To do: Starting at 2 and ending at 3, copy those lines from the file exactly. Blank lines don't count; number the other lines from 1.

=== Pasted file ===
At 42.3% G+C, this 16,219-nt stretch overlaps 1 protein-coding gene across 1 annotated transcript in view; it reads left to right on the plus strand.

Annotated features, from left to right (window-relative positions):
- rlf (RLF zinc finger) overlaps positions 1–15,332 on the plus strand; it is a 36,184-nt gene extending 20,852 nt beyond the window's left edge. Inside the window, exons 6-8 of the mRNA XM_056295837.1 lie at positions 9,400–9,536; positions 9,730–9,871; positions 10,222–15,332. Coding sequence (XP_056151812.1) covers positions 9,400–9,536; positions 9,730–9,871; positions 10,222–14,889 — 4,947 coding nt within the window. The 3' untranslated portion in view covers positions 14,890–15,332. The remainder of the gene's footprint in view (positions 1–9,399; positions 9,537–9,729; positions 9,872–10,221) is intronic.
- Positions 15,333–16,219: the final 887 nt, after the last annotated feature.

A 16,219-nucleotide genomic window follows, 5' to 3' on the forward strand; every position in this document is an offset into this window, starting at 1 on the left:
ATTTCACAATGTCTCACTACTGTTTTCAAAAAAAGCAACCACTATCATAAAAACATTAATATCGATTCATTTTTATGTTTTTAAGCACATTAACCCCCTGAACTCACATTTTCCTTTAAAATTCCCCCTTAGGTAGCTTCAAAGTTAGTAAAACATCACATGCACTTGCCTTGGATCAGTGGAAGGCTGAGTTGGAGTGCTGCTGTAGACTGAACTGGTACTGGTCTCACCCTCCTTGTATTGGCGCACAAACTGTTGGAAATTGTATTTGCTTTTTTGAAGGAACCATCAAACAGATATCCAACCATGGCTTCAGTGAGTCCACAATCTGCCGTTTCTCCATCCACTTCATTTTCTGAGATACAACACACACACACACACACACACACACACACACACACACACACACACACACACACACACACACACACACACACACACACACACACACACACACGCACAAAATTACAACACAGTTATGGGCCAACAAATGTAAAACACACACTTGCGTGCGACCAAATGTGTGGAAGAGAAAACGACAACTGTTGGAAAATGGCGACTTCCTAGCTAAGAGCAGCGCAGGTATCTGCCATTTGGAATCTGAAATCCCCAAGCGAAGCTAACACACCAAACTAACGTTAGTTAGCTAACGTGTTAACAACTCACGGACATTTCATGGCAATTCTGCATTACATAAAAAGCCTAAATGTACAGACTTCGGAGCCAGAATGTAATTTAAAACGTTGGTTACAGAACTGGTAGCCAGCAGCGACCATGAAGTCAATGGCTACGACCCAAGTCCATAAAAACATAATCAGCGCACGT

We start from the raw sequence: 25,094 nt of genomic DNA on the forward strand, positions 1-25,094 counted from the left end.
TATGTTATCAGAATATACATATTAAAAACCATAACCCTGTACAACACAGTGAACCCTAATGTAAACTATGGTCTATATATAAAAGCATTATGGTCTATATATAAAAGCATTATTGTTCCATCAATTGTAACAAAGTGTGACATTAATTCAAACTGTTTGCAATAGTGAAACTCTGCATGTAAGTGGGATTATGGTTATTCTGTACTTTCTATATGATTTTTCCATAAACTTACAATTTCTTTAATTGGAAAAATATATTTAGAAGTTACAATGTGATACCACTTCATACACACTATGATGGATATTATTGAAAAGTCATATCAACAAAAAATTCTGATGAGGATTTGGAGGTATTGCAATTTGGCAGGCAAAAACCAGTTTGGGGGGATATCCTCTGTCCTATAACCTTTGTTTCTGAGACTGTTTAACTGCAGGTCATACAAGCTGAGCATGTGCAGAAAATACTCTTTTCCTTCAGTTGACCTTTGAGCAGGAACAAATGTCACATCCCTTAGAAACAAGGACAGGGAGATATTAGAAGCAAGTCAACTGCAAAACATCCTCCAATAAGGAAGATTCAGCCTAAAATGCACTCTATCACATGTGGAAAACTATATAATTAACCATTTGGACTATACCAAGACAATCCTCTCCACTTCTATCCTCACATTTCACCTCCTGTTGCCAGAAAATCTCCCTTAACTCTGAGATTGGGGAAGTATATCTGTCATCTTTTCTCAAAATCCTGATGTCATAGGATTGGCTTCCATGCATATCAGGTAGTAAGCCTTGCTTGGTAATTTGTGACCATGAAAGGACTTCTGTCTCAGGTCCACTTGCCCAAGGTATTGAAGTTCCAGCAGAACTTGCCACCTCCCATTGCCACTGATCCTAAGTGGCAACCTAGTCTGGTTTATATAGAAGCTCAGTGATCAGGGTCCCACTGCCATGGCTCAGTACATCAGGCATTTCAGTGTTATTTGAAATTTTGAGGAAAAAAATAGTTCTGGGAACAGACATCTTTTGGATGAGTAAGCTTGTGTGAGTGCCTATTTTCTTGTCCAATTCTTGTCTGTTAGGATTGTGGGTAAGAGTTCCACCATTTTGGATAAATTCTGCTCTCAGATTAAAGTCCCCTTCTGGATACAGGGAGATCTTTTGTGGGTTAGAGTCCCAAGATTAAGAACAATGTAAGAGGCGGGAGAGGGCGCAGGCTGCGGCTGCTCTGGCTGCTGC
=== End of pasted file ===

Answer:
Annotated features, from left to right (window-relative positions):
- rlf (RLF zinc finger) overlaps positions 1–15,332 on the plus strand; it is a 36,184-nt gene extending 20,852 nt beyond the window's left edge. Inside the window, exons 6-8 of the mRNA XM_056295837.1 lie at positions 9,400–9,536; positions 9,730–9,871; positions 10,222–15,332. Coding sequence (XP_056151812.1) covers positions 9,400–9,536; positions 9,730–9,871; positions 10,222–14,889 — 4,947 coding nt within the window. The 3' untranslated portion in view covers positions 14,890–15,332. The remainder of the gene's footprint in view (positions 1–9,399; positions 9,537–9,729; positions 9,872–10,221) is intronic.